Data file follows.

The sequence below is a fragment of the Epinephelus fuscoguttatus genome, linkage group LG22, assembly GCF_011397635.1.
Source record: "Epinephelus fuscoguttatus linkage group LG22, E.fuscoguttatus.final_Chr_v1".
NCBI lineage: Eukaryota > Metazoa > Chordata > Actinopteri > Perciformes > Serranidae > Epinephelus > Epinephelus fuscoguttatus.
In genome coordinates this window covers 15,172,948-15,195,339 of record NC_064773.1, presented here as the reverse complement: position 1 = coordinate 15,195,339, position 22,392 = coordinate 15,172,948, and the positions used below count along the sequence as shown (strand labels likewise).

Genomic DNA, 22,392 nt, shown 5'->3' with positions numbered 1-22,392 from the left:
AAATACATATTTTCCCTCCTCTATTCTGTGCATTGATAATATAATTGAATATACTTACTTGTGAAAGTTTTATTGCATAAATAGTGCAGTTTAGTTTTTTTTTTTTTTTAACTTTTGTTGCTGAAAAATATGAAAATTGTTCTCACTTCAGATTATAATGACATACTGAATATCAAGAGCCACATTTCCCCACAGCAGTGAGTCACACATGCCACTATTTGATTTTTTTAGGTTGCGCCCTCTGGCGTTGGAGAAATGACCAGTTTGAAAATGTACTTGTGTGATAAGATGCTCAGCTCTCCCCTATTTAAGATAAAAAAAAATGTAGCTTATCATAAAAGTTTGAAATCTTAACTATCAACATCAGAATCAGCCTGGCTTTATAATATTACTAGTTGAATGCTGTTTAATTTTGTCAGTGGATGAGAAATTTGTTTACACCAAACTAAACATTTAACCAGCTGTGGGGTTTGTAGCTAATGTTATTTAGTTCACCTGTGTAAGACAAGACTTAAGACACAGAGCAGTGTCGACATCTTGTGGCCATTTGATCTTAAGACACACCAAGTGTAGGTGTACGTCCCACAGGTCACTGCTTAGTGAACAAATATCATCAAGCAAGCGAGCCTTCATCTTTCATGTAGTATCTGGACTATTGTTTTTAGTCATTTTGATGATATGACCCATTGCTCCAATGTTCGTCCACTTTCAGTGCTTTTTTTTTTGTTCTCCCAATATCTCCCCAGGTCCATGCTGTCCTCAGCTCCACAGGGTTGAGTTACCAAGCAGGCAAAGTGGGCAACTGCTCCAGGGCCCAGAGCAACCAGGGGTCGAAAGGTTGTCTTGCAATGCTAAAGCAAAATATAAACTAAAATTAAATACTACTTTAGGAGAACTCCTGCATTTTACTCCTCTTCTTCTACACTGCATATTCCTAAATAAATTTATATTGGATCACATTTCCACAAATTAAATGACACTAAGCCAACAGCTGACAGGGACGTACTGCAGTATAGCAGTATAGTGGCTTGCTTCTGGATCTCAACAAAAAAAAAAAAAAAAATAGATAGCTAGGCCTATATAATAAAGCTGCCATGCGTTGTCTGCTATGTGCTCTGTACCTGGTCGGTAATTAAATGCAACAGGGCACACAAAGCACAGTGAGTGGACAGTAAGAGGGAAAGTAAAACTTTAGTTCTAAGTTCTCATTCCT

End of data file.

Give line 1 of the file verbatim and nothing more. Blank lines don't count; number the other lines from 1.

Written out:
The sequence below is a fragment of the Epinephelus fuscoguttatus genome, linkage group LG22, assembly GCF_011397635.1.